Weed Control

One of the most common causes of lack of water is competition from grass.  When trees are first establishing, the grass roots would be at the same level as the tree roots and are far more efficient at taking up water and thus choke the tree.  It is vital for 3 years after planting that your tree or hedge has a circle or strip one  metre wide completely free of grass.  The way to eliminate grass in order of effectiveness is:

  1. Spray off the grass with a glyphosate based weed killer such as Roundup.  Apply each year for the first 3 years.  It is best applied when the tree is dormant as it is absorbed through green leaves and kills the plant off at the roots.
  2. Firmly fit a mulch mat around the base of the tree by tucking the edges into the soil and put a thick layer of bark mulch on top of this.  This can be done after the initial spraying with glyphosate and should avoid the need for further spraying.

Mowing or strimming is NOT an answer to the problem.  Each time you mow, the grass will grow back more vigorously and strimming invariably leads to lacerated trunks.

Staking

If trees are not correctly secured they will rock in the planting pit. Roots not firmly in contact with the soil are unable to take up moisture and nutrients, resulting in die back or death of the tree.  Check, particularly after windy weather, that stakes are still solidly in the ground keeping the base of the trunk firm.  The purpose of the stakes is to anchor the roots.   Flexing in the wind, higher up the trunk, is not necessarily a problem if the roots are firm.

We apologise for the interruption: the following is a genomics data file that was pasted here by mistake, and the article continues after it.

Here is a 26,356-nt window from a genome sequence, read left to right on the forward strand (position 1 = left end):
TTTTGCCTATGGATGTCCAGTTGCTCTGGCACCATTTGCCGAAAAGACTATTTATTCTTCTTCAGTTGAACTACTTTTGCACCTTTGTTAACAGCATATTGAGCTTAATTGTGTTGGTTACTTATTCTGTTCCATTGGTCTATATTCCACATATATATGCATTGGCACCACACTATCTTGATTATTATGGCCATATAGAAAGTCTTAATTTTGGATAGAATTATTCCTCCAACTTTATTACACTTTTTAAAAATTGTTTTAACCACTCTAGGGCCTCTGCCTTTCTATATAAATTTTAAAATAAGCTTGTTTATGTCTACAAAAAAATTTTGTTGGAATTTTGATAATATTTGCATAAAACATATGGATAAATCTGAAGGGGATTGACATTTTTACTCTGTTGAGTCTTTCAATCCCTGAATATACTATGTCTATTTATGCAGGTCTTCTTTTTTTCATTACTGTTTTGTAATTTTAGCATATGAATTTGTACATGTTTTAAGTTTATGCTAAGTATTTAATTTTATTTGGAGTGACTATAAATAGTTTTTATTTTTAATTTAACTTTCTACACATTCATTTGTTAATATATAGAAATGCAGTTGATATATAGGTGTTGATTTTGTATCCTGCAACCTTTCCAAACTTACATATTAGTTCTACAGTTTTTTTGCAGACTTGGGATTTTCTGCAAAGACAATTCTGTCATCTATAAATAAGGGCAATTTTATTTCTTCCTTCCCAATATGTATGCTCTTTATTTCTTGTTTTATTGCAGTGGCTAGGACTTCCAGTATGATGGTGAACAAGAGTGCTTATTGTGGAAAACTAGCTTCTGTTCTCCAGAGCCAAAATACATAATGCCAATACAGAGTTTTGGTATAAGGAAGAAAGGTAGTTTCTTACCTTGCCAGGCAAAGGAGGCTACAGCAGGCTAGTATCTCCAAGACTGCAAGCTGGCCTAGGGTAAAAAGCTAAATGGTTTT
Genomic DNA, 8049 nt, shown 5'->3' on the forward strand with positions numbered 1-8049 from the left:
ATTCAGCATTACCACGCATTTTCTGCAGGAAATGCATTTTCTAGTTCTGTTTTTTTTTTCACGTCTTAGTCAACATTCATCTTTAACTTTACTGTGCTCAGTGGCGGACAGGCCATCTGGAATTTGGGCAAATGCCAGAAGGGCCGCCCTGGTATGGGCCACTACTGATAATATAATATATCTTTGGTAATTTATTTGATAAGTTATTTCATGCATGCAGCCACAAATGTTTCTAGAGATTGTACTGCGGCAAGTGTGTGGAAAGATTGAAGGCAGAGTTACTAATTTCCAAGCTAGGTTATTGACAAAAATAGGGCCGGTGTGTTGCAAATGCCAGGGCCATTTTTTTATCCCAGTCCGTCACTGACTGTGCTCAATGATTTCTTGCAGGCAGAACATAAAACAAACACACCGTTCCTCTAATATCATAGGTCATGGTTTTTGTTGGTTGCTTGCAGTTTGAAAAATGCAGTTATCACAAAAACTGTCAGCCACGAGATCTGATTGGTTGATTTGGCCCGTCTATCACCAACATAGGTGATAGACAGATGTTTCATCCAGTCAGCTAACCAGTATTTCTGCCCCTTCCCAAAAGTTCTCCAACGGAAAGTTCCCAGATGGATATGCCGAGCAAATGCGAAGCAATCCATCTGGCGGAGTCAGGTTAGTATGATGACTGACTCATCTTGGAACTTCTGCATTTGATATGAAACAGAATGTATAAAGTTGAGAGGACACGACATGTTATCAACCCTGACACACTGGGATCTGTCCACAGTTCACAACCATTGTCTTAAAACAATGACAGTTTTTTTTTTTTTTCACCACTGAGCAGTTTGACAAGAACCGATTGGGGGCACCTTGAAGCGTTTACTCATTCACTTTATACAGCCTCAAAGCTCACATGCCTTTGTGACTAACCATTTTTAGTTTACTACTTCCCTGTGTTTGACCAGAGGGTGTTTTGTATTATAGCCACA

Bellow is list of the correct system to use to secure your trees.

  • 40/60, 60/80, 80/100 whips - Unless rabbit/deer problem no need to stake.
  • 100/125, 125/150  1.2m Cane and Easi tie.
  • 150/175  1.2m square stake and a buckle tie and spacer.
  • 175/250, 6/8, 8/10 15L 1.65 Tree stake and a buckle tie and spacer.
  • All larger trees. 2 x 1.65 Tree stake and cross rail with 38mm cushion spacer and 1m of 38mm strapping.

Ties

Always use our recommended tree ties or strapping.  These are designed and manufactured with the correct amount of give to hold the tree firm without strangling it. They should be checked at the end of each growing season for adjustment as the trunk thickens.  Non proprietary materials such as baler twine will cut into the bark and should not be used.

Protection from Animal Damage

Rabbits, deer, sheep, cattle and horses can all potentially damage trees.  Ask us for advice on the most appropriate guards for your trees or hedge.  Squirrels are also a terrible pest when trees get to about 20ft tall but there is no protection available.


Comments

By peter bagshaw on 27/01/2018

Hi we are thinking of ordering from you (again!) and wanted a fan-trained stella. Would this be suitable for training? And is it on a colt dwarfing rootstock?
ps trees from last year all growing well!

By Simon on 30/01/2018

Hello Peter, Glad to hear the trees from last year have taken well.
The cherries are all on the Colt rootstock, and if you start with a maiden these are suitable for training.